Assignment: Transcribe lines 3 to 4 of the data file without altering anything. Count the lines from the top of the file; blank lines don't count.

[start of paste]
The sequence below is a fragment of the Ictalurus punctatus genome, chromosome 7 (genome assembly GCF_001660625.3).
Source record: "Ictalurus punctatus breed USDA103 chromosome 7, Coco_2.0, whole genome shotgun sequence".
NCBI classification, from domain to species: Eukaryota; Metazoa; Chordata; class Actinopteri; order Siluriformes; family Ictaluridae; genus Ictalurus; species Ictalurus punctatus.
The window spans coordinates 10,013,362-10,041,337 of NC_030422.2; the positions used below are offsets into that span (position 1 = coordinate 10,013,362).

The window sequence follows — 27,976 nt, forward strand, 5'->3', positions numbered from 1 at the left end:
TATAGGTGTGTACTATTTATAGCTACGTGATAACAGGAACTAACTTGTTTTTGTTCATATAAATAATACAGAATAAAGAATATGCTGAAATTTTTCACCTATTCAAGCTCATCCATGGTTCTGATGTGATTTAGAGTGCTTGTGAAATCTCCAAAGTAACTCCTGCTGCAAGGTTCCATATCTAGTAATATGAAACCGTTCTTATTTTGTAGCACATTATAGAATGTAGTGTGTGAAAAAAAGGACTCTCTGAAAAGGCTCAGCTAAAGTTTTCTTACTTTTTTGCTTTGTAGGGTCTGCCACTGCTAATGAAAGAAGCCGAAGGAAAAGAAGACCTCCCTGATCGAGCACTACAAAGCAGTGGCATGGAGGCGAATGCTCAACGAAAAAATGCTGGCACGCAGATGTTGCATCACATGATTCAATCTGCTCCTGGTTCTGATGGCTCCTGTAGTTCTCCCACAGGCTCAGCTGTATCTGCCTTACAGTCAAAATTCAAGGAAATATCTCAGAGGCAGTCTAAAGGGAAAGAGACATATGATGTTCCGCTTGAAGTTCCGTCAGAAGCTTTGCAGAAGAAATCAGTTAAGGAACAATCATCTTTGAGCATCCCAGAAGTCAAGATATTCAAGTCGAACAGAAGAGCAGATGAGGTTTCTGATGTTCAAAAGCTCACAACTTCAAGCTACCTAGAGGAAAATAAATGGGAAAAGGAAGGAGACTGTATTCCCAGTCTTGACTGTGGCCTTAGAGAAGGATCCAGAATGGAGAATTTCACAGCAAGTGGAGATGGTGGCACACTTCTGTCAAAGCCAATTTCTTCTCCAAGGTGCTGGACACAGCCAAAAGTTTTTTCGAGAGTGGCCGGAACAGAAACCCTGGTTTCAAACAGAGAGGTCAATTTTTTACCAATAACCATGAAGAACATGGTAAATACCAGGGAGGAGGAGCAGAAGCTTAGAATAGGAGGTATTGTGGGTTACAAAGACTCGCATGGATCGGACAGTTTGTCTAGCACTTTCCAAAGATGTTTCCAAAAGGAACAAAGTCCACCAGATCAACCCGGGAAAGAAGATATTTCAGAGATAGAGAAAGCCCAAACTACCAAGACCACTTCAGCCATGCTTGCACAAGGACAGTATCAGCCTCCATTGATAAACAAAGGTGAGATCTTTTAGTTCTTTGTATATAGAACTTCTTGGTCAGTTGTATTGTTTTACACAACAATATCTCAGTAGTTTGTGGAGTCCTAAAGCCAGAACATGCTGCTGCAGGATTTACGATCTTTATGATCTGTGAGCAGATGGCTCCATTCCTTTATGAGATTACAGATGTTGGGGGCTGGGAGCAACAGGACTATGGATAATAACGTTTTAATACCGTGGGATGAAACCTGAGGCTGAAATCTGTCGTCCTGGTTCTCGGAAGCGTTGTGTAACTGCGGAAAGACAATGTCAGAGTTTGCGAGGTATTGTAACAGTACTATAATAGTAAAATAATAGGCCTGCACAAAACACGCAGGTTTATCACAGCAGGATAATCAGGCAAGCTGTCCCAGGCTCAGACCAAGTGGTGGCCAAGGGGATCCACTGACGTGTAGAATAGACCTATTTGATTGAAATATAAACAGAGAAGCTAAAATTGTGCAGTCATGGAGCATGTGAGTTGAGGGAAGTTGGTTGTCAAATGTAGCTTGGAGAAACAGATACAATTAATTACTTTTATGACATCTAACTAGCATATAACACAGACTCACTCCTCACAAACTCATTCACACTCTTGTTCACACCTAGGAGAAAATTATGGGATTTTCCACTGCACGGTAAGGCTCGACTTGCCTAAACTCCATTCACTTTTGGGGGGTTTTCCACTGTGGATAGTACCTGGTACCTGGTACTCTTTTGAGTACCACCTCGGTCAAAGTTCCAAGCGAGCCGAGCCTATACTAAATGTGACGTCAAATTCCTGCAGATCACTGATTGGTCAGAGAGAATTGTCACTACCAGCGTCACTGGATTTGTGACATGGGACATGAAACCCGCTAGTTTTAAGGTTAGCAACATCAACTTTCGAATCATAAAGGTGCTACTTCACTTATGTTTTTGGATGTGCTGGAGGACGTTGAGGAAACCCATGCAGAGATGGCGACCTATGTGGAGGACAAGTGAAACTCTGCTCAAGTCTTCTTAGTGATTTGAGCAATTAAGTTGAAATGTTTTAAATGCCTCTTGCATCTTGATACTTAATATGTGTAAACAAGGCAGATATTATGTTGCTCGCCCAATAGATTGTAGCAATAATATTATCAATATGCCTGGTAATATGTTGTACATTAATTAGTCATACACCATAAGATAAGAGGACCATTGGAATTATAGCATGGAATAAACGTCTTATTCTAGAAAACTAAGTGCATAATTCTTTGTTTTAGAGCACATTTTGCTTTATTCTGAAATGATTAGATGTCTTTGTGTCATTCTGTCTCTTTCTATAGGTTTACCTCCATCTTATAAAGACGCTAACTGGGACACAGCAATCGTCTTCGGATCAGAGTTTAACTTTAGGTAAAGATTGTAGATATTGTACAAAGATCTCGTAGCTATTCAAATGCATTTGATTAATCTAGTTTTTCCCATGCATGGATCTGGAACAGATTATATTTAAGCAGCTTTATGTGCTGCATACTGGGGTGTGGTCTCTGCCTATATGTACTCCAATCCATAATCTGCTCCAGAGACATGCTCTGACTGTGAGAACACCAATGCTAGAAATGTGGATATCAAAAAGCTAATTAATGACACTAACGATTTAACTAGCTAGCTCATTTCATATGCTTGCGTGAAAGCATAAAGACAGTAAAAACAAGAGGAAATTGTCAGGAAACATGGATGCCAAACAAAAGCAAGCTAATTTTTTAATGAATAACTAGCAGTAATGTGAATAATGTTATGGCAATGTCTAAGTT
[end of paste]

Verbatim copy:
NCBI classification, from domain to species: Eukaryota; Metazoa; Chordata; class Actinopteri; order Siluriformes; family Ictaluridae; genus Ictalurus; species Ictalurus punctatus.
The window spans coordinates 10,013,362-10,041,337 of NC_030422.2; the positions used below are offsets into that span (position 1 = coordinate 10,013,362).